The Thomas Syndrome

I’m really glad that I’m not the one responsible for the statement, “I will build my church.” That’s a monstrously large task, and I’m not always convinced that we His Church are all that willing to be built. Nevertheless, I’m convinced that He’s doing His job and doing it well.

One subject that I am watching Him addressing in His Church is what I call The Thomas Syndrome. You remember Thomas? He’s the guy that will forever be famous for the line, “Unless I see in His hands the print of the nails, and put my finger into the print of the nails, and put my hand into His side, I will not believe.”

The central is along the eyes of “I trust my own eyes and my own experience. Yours isn’t good enough for me to trust.” We don’t say it that bluntly because we’re too polite, but that’s the essence of what we say to each other so often.

What we actually say is something like, “I’ll pray about it” or “I’m sure God will show me if I need to deal with that.” Or “No, God’s not telling me to repent of that sin right now.” Or “I’m glad that works for you.” Or “I just don’t see it that way.” I recently heard someone actually say “I don’t need any prophets to listen to, I have the Word.”

It all means the same thing: “I will not believe your experience. I must have my own experience before I will believe what you’re telling me.”

We were taught that in third grade science class: only trust empirical data (though when you come right down to it, that’s not practiced very well by those who preach it loudest).

Jesus corrected that perspective: “Because you have seen Me, you have believed. Blessed are those who have not seen and yet have believed.” We usually teach this as “Hooray for all the people who are Christians, but have not seen Jesus for themselves. They’ve believed the testimony of other people who haven’t seen him, and that’s good.” That’s probably a fine thing, but I don’t believe it’s what Jesus was talking about here.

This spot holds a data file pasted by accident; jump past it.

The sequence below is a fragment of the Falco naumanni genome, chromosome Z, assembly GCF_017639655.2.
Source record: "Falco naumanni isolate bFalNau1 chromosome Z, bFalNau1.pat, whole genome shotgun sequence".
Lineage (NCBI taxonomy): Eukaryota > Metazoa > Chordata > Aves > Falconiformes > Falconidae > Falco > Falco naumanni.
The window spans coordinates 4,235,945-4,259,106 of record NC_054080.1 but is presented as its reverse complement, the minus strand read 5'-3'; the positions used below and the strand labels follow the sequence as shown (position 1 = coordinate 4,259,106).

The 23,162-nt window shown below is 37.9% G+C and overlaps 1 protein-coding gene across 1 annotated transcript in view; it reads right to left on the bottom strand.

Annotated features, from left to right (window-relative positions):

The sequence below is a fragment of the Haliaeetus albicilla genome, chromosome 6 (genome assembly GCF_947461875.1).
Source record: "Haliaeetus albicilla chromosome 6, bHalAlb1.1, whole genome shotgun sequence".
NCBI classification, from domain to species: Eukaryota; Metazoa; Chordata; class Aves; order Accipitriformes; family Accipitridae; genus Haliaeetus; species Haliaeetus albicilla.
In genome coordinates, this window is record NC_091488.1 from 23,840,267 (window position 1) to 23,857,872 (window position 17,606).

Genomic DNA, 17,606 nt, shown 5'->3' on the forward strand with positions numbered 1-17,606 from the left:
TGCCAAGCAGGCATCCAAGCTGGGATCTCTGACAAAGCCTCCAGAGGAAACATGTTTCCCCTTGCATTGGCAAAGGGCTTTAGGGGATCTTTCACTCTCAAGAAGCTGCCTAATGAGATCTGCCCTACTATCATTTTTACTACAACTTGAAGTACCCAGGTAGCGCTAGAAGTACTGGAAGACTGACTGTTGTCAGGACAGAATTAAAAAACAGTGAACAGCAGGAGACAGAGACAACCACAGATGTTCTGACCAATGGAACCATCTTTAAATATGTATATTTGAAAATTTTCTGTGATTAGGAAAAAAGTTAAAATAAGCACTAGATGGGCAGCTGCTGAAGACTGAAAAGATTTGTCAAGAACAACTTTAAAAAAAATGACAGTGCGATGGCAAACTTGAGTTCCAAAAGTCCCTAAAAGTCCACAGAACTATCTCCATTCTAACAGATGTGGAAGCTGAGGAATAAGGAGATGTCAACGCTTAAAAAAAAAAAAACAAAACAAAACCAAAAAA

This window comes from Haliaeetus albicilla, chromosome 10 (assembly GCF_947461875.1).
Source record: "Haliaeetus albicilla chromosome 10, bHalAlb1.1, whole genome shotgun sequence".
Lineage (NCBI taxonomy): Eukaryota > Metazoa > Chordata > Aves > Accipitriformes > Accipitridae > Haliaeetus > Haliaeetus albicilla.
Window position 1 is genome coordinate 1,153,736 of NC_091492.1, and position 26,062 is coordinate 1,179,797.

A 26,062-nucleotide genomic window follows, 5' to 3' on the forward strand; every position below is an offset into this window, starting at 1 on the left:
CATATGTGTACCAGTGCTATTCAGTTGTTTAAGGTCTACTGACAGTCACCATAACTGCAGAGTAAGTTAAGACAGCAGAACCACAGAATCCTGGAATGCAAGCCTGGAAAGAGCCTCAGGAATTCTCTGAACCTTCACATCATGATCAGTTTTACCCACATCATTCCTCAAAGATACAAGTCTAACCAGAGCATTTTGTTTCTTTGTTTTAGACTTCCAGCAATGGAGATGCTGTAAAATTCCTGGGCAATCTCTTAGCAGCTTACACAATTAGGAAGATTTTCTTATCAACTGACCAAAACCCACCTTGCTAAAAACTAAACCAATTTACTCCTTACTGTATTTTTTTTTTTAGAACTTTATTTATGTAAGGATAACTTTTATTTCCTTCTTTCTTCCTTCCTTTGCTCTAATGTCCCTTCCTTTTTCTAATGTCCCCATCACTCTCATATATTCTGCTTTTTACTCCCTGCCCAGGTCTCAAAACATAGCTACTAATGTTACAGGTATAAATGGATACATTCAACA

The context supports this interpretation: “When someone tells you what they’ve experienced in Me, you need to believe them.”

Consider His response when the twelve didn’t believe the boys from Emmaus: “He rebuked their unbelief and hardness of heart, because they did not believe those who had seen Him after He had risen.” In other words: two of them had an experience – a strange and unprecedented experience – with Jesus and He expected the rest to believe them. He rebuked them – that’s a strong word – for not believing them. He required the apostolic leaders of the church to believe the two kids – not leaders, not even important enough to name – who had experienced Jesus in a new and different way.

For the record, they eventually got it right later on. When God bypassed the leadership and poured out His spirit on (shiver!) gentiles, they grilled Peter for even preaching to the gentiles, but when they heard about what they experienced, they changed both their response and their theology: “Then God has also granted to the Gentiles repentance to life.”

Does that mean that we believe every strange and spurious story that comes along? No? Then how do I know to believe the kids from Emmaus, and not the guy next to him that's just looking for attention? How do I judge what is God and what is not?

Here’s my point: The One who builds His church does not build it the way that you and I would. He sometimes shows Himself to no-name kids on the road to some country village, and He expects that the Apostles of the Church to believe their testimony and to change their expectations of God (their theology) because of it.

Here’s how that can work: until that time, almost nobody had the Holy Spirit resident in them. Now, we all do, though we don’t all listen to Him all that well. That’s probably why He sometimes disguises His voice: sometimes teenagers in Emmaus, sometimes as a friend’s encouragement, a secular movie, a weird dream, whatever. We’re not listening for what we understand. We’re listening for His voice. As He did with Elijah, He still speaks into a distraction in a still small voice.

He’s expecting us to hear it. And when we hear, He’s expecting us to believe.

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